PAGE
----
The sheer quantity of medical knowledge has grown to the point where no single person can keep up with it all. As a result, problem-solving and collaboration are becoming increasingly important competencies in medical professionals

The advances of medical science are far too expansive for any professional to master through rote learning alone, and this information is only increasing. Dr. Karl Koenig, director of the Integrated Practice Unit for Musculoskeletal Care at Dell Medical School in Austin, said that, at one point, everything that was known about orthopedic medicine was contained in a single textbook. Now, just a few generations later, the knowledge has expanded exponentially, and as such, the traditional idea that “the buck stops with the doctor” is simply untenable. Dr. Koenig instead considers himself to be the leader of a team, with many professionals each working to play the role that they know best.  The ability to coordinate with other professionals, as a means of delivering care that is more comprehensive than one provider can manage alone, is an increasingly important capability for medical professionals.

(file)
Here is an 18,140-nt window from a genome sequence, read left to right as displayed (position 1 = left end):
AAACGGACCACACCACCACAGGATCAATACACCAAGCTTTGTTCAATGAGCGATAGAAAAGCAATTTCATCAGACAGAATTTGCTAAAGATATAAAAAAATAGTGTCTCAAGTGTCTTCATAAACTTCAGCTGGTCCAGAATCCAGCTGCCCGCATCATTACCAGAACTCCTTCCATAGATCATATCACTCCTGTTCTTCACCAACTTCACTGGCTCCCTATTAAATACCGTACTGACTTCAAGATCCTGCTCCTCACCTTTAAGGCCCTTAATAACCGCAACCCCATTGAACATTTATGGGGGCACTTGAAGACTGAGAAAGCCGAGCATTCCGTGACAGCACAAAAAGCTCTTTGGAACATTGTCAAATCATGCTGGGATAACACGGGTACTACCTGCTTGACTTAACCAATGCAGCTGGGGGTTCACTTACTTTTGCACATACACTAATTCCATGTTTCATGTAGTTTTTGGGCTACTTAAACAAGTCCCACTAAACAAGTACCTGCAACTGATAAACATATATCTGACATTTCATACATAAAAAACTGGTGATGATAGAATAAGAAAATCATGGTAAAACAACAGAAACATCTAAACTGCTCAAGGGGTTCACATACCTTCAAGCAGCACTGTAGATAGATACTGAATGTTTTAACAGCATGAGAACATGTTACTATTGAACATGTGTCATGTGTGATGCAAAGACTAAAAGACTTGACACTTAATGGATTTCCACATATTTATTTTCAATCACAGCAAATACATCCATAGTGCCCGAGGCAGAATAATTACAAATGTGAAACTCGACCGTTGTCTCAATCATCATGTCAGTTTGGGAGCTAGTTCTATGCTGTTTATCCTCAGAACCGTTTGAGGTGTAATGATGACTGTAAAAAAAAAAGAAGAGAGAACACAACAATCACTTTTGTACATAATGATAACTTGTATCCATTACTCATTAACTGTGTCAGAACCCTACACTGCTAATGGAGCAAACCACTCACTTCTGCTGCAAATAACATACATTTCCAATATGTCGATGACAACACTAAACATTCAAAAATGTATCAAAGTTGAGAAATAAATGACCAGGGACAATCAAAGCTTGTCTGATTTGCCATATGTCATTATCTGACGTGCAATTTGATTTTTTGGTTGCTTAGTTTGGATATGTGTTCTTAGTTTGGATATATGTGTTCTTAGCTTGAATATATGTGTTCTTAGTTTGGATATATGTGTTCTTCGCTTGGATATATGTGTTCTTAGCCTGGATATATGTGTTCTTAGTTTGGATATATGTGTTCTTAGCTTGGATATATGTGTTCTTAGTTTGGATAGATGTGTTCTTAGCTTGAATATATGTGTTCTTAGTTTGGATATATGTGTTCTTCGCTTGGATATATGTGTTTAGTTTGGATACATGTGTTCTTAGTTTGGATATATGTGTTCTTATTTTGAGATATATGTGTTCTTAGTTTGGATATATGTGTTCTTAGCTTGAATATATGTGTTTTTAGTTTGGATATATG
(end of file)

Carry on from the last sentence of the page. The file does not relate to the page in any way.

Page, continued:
Several different experts with whom we spoke similarly emphasized that no professional can keep up with the pace of new information. Virtually all of them, however, also emphasized that, thanks to technology, it has never been so easy to access such vast resources of medical knowledge in so little time. Because we have so many tools to help us “outsource” medical information, medical professionals’ expertise is best used not for memorization-based learning, but rather for the things that technology cannot do – critical thinking, careful decision-making, and effective communication with patients and collaborators throughout the care process.